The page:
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Space to Think, a new book celebrating ten years of the Dublin Review of Books More Information 

Cheap and Cheerful

George Orwell thought that paperbacks were a good idea, particularly for the reader. But he also thought publishers and booksellers should combine to suppress them.
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Trollope and Ireland: A Talk

John McCourt, Joycean scholar and chronicler of the Trieste years, will be talking about Anthony Trollope's Irish novels in Books Upstairs, D'Olier Street on Sunday, April 19th.
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Eduardo Galeano: 1940-2015

The Uruguayan writer, journalist and political essayist, who had died aged 74, was an inspirational figure for generations of the Latin American left.
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Günter Grass: 1927-2015

The Nobel prizewinner was the best-known German writer internationally and a major figure in both literature and political controversy over half a century.
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All the same we're different

A minister recently suggested that Polish immigrants might be losing out on the possibility of social integration by attending their own schools on Saturdays. But surely if they don't they will be losing out too.
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Remembering George Byrne

Journalist, film critic, pundit and ferocious conversationalist George Byrne died last week. John Fleming remembers the early years.
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The Dublin Library Society

A nineteenth century Dublin institution, first located in Eustace Street and then in D'Olier Street, afforded its members access to newspapers, pamphlets and serious literature, all for the price of one guinea a year.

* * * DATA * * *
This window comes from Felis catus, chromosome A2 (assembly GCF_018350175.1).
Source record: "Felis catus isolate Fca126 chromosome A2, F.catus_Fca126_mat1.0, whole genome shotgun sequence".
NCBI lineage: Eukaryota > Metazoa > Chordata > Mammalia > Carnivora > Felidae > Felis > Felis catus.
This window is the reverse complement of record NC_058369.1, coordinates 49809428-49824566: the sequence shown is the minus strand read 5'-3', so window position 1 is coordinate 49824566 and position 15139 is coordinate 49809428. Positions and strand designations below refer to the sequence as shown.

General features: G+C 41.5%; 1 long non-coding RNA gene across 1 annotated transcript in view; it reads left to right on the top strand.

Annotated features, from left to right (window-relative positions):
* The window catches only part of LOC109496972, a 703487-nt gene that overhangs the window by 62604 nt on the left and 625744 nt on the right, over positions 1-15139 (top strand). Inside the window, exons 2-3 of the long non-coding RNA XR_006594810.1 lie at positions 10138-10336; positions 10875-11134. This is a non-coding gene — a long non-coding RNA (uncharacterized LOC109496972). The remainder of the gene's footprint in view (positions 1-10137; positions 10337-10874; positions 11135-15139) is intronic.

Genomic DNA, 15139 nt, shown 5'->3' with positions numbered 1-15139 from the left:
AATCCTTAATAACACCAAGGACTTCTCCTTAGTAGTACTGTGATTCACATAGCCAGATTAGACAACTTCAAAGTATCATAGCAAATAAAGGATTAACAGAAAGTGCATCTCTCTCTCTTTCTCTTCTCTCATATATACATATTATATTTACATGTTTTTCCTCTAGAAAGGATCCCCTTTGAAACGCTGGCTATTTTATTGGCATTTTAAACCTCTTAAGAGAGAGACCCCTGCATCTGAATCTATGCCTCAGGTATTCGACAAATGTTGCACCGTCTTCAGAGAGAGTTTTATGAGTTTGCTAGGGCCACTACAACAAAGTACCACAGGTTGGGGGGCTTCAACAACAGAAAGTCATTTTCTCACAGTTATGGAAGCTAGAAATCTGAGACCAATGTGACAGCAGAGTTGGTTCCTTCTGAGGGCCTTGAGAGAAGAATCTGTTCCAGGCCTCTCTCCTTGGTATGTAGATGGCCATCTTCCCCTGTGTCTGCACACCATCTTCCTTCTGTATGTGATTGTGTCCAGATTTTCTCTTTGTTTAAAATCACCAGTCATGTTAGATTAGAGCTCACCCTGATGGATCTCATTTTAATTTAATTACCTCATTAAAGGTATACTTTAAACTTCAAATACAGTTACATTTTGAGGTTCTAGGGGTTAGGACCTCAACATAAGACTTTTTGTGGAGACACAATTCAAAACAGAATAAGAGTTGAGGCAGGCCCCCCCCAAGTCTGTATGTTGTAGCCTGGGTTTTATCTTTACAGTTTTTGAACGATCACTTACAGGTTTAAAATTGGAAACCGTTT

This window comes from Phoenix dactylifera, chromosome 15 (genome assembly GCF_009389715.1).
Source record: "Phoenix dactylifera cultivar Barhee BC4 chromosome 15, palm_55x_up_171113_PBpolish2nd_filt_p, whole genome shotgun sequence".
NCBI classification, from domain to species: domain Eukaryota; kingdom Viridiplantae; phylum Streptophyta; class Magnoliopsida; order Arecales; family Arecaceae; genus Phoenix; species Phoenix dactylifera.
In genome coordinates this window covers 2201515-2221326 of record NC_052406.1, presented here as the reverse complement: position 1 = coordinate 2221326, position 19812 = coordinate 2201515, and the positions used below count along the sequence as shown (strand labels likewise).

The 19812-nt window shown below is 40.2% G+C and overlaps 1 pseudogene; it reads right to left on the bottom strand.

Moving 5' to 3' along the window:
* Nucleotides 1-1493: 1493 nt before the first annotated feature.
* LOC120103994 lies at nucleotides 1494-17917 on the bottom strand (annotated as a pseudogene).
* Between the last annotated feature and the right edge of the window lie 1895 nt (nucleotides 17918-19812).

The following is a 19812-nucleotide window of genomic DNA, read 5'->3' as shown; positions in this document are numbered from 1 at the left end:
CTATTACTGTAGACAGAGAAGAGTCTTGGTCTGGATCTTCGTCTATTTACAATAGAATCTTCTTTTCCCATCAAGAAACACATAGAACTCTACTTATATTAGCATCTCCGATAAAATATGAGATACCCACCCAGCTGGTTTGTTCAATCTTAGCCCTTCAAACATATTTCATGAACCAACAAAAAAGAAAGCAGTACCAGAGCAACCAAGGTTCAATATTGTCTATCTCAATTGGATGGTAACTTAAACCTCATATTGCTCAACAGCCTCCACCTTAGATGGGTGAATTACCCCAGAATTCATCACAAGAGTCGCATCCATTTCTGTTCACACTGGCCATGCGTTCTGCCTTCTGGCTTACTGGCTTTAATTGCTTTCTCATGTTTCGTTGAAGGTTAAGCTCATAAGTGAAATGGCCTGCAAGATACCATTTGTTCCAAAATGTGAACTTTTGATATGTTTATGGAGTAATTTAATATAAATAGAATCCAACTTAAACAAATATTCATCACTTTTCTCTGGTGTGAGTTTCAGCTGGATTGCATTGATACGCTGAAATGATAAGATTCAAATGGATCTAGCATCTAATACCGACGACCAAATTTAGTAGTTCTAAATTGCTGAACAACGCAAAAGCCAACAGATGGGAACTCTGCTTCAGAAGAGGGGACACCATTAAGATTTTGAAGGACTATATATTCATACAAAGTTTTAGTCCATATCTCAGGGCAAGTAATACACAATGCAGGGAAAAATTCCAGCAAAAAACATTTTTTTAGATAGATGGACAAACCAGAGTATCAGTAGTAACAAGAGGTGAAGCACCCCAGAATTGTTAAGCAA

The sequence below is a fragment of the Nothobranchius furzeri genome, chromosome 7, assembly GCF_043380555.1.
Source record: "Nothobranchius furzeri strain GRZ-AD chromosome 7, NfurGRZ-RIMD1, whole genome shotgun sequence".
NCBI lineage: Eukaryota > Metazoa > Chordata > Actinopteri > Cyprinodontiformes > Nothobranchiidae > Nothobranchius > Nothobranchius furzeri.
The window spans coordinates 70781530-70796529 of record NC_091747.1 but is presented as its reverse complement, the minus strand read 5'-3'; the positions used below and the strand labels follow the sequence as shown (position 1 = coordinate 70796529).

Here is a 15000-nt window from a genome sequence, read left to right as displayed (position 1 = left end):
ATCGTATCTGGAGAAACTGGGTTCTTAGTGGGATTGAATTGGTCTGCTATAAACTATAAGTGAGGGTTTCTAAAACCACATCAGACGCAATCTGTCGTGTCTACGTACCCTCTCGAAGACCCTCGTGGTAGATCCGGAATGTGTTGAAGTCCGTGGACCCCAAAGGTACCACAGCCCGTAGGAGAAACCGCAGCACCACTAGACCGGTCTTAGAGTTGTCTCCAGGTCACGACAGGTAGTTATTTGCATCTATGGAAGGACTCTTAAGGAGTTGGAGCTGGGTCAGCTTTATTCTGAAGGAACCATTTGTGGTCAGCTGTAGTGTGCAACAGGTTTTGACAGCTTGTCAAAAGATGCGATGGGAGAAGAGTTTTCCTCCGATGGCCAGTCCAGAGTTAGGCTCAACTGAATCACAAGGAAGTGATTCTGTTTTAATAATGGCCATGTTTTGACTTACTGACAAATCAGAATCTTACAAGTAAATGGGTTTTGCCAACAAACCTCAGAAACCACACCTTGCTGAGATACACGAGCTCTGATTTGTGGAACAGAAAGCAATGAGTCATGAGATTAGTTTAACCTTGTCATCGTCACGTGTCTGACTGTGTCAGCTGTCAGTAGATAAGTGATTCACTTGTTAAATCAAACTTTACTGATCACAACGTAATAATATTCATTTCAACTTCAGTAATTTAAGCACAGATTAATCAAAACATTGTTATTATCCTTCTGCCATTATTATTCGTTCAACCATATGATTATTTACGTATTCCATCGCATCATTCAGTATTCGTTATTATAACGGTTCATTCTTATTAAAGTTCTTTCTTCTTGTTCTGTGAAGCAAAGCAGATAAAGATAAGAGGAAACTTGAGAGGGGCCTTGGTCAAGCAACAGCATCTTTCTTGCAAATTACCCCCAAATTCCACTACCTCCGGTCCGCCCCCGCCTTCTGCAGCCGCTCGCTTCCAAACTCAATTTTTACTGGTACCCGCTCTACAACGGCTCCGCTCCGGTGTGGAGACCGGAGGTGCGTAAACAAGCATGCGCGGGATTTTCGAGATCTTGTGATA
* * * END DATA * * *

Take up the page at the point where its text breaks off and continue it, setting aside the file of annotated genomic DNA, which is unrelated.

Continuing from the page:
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Liffey Street Angelus

A poem by Keith Payne from his latest collection
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Recession and Suicide

The causes of a spike in suicides and self-harm have been traced to financial insecurity and other effects of the recession, yet the response is to treat it as a result of staffing problems in the health service.
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Wiping the slate

The desire to obliterate the useless past can be found in various forms, from smashing 'superstitious' statues and images to wishing to ban 'fairy tales' from the classroom.
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Money, managerialism and the university

Prof Thomas Docherty, a leading critic of the managerialist threat to the traditional idea and role of the university, is to give a talk at Maynooth University on March 25th.
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Irish Times Poetry Now award

Theo Dorgan has been awarded the Irish Times Poetry Now award for his most recent collection, 'Nine Bright Shiners'.
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Prizes at Leipzig

Germany's second biggest book fair, at Leipzig, is oriented towards the reading public rather than the trade. Over the last week it attracted 186,000 visitors, a record.
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Write Badly And Influence People

What is the purpose of 'jargon'? Is it simply to bamboozle us and disguise the nature, or absence, of the message? Or do difficult concepts sometimes need difficult words? A bit of both perhaps.
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Man can't spell diarrhoea ...

In the editing game there's no reason why you shouldn't get everything in your text just so - as long as you've got unlimited time and an endless supply of well-trained staff. But in the real world nine out of ten sometimes ain't bad.
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In a Spanish bookshop

It is surprising perhaps to stumble across a small independent bookshop in a side street, and it can be even more surprising what you will find in it.
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Coláiste na Tríonóide and the new state

In the atmosphere of bitterness and political contention which followed the setting up of the new Irish state in the 1920s, Trinity College Dublin wished to be allowed to stand somewhat apart from the rest of society as a unionist bastion. It was not to prevail.
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A little of what you fancy

Can the observant Muslim take alcohol? The most common answer would be no, yet the ninth century Abassid caliphs so much admired by ISIS couldn't leave the stuff alone.
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Llareggub, trig and trim

Happy St David's Day, and if you're expecting to let the sun in, see it wipes its feet first.
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Learning the ropes at The Good Companions

England in the late 1960s was full of temptations, what with barmaids, divorcees and lingerie ads in the London Underground. It was the kind of place where anything might happen, though it didn't.
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